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City by the, The Voice of Michigan City, Indiana _ Election Headquarters _ Lugar accused of electoral fraud

Posted by: southsiderMMX Dec 2 2011, 12:42 PM

Breaking News: Election Fraud Complaint Filed Against Senator Richard Lugar
Greg Wright
Greg Wright, an Indianapolis resident and Certified Fraud Examiner, filed a formal election fraud complaint with the Indiana Secretary of State on Wednesday against Senator Richard Lugar and his wife, Charlene Lugar.

Wright alleges that the senator and his wife may have committed multiple felonies for voting in a Marion county precinct, using an address for a home they reportedly do not own.

"It is my understanding that Senator Richard D. Lugar has voted using an 'absentee' ballot that used as his residence a home located at 3200 Highwoods Court, Indianapolis, Indiana 46222," noted Wright.

Wright contends the property "appears to be owned by Elizabeth Hughes" and deeded to David and Elizabeth Hughes in 1989 and quitclaimed from David Hughes to Elizabeth Hughes in 2003.

Wright claims he spoke with Elizabeth Hughes recently who reportedly told him that Senator Lugar "had not lived in the house for 33 years and had no ownership interest in the property."

"She appeared shocked that he used that address as his Indiana residence," wrote Wright while also noting that David and Elizabeth Hughes were also registered to vote using the same address.

Is Lugar above the law?
"Based on a published account, Senator Richard D. Lugar stays in a hotel when he visits Indiana," stated Wright. "Based on my understanding of the Indiana Bureau of Motor Vehicles regulations, and because of his age, it does not appear that Senator Richard D. Lugar could lawfully obtain an Indiana Operator Driver License."

Does he have a Virginia Operator Driver License?" asked Wright.

Wright describes himself as an "unofficial member of the Tea Party" and says says he was not asked by the Senator's political opponents to file the Election Fraud and Accessibility Grievance Form.

"No one has paid me. I am not a contributor to Richard Mourdock's campaign," Wright stated. "I did meet him once a few years ago shortly after he was first elected Indiana Treasurer."

"Many came to the U.S. to flee from the yoke of European nobility, or to flee from the enslavement enforced by descendents of conquistadores, or to flee fromt he arbitrary rules imposed by tribal bosses," commented Wright. "The ancestors of Tea Party members came to the U.S. because of the promise that all would be treated equally under the law," he continued.

"Unfortunately, today, we have a political class that behaves not unlike European royalty of the nineteenth century. The political class enjoys separate rules of conduct," he said.

 Wright says he fears that the questions he raised with the Indiana Election Division will be "temporarily lost, delayed, or not acted upon."

"Will Senator and Mrs. Lugar receive the same treatment that would be given to common folks?" he asked.

"Will they be successful in their defense through the use of an esoteric phrase in the law that would only apply to them and someone else in this elite political class?"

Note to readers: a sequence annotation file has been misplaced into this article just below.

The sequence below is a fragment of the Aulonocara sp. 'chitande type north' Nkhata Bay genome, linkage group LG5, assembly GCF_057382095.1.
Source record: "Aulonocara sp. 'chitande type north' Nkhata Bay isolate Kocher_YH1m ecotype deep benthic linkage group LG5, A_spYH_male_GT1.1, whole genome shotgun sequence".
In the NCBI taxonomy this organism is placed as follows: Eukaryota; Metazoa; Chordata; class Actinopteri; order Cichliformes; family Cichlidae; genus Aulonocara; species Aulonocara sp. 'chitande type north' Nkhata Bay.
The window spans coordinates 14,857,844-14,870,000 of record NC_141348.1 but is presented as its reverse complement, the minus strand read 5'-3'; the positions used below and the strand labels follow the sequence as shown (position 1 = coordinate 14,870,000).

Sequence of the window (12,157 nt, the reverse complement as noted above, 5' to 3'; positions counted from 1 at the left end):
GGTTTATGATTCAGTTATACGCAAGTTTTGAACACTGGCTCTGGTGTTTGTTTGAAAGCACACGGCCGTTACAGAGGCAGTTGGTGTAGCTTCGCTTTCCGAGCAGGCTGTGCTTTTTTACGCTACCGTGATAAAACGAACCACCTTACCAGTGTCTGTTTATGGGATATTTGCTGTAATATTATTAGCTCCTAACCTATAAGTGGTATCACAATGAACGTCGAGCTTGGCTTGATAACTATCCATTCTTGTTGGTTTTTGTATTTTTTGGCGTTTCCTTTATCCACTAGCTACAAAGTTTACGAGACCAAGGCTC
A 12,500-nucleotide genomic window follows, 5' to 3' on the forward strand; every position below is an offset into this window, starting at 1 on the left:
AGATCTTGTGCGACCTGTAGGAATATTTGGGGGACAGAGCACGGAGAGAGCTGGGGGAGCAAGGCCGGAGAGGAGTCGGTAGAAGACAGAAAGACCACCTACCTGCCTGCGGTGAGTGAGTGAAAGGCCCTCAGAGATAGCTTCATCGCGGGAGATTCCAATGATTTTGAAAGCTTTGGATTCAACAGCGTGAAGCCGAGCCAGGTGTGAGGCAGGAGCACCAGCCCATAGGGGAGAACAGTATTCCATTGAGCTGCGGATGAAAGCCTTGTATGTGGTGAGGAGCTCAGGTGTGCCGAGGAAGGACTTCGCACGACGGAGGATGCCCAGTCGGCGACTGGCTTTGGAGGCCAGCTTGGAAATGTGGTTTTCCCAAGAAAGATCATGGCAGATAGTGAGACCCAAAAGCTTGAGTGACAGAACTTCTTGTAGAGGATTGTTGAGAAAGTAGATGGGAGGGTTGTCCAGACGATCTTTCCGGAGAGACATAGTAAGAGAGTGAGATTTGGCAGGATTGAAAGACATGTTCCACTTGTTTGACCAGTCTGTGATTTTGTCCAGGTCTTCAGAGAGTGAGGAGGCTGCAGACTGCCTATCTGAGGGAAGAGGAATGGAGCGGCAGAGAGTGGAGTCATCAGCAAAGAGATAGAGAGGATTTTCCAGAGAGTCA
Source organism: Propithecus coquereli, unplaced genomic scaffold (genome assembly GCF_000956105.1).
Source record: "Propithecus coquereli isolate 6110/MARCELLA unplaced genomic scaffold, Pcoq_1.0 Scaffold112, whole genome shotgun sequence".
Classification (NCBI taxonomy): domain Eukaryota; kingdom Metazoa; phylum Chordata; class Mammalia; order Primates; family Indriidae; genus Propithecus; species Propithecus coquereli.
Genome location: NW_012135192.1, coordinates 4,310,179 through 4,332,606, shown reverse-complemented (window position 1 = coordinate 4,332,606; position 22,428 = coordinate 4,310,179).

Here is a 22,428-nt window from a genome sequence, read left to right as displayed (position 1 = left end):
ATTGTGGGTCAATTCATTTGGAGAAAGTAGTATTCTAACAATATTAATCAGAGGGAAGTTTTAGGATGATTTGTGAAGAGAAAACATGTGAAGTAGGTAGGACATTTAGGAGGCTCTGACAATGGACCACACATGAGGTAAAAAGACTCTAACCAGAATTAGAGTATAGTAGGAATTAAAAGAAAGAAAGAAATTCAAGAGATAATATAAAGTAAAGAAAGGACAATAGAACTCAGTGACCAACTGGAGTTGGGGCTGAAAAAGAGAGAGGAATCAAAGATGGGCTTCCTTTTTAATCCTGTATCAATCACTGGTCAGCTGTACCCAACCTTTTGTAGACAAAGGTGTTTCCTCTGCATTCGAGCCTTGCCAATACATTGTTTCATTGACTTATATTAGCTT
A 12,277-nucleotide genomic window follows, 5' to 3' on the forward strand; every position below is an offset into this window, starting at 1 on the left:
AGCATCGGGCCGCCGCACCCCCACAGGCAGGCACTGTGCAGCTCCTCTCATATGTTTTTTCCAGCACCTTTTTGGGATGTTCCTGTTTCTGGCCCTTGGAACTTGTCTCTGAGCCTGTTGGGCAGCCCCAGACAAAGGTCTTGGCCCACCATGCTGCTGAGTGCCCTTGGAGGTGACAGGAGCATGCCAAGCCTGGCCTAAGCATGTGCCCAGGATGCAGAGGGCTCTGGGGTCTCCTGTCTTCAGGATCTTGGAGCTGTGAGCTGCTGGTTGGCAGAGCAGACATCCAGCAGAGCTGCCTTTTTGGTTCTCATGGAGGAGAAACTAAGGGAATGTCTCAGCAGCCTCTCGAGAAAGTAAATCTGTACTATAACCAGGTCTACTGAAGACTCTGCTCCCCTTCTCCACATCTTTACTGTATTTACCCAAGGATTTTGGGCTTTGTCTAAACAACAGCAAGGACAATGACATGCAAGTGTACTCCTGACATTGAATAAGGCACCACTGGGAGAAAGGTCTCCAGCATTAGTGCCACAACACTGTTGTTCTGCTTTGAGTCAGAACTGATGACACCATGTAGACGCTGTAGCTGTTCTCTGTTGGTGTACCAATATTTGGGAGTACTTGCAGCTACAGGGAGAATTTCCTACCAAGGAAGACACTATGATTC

Those all all fair questions, and it will be interesting to see if the law applies to Richard Lugar the same way it did to Charlie White.

Posted by: southsiderMMX Dec 6 2011, 11:28 AM

Last updated: December 5, 2011 1:40 p.m.
Lugar voting questioned
Niki Kelly

Sen. Richard Lugar's voting habits and residency might be getting a fresh look after a complaint was filed with the Indiana Election Commission last week.

A number of political blogs have reported that tea party enthusiast Greg Wright filed an election fraud complaint against Lugar and his wife, Charlene.

Wright alleges that the senator and his wife may have committed multiple felonies for voting in a Marion County precinct, using an address for a home they do not own.

The issue of voter fraud has gotten more attention since a special prosecutor filed felony charges early this year against Secretary of State Charlie White for voting at the wrong precinct.

Those criminal charges are still pending.

Wright's complaint appears to be largely focused on the address Lugar is using on his absentee ballot rather than whether Lugar maintains residency for a re-election run.

Lugar's campaign addressed the allegations in March, saying Indiana law "provides that a person is not considered to have lost his or her residence in a precinct solely by virtue of being absent in service to Indiana or to the nation. Senator Lugar's last place of residence in Indiana prior to leaving to serve in the Senate remains his proper voting precinct according to Indiana law."

Lugar's Senate staff produced a 1982 letter from then-Indiana Attorney General Linley Pearson to Lugar that said, in part, "If such a person was entitled to vote in this state prior to departing for service in Congress, whatever residence that person possessed for voting purposes prior to such departure remains his or her residence. There is no requirement that such a person maintain a house, apartment, or any fixed physical location."

Lugar lives in McLean, Va., a suburb of Washington. He also owns a farm in Marion County.

Indiana Election Commission Chairman Dan Dumezich – a Republican – said he hasn't seen the complaint yet. Usually the Republican and Democratic co-directors have to agree to move a complaint forward before it comes to the commission.

Democrat co-director Trent Deckard said he would recommend the commission look at the complaint.

But Republican co-director Brad King said the two men would need to review the facts before deciding whether to dismiss or move the allegations forward.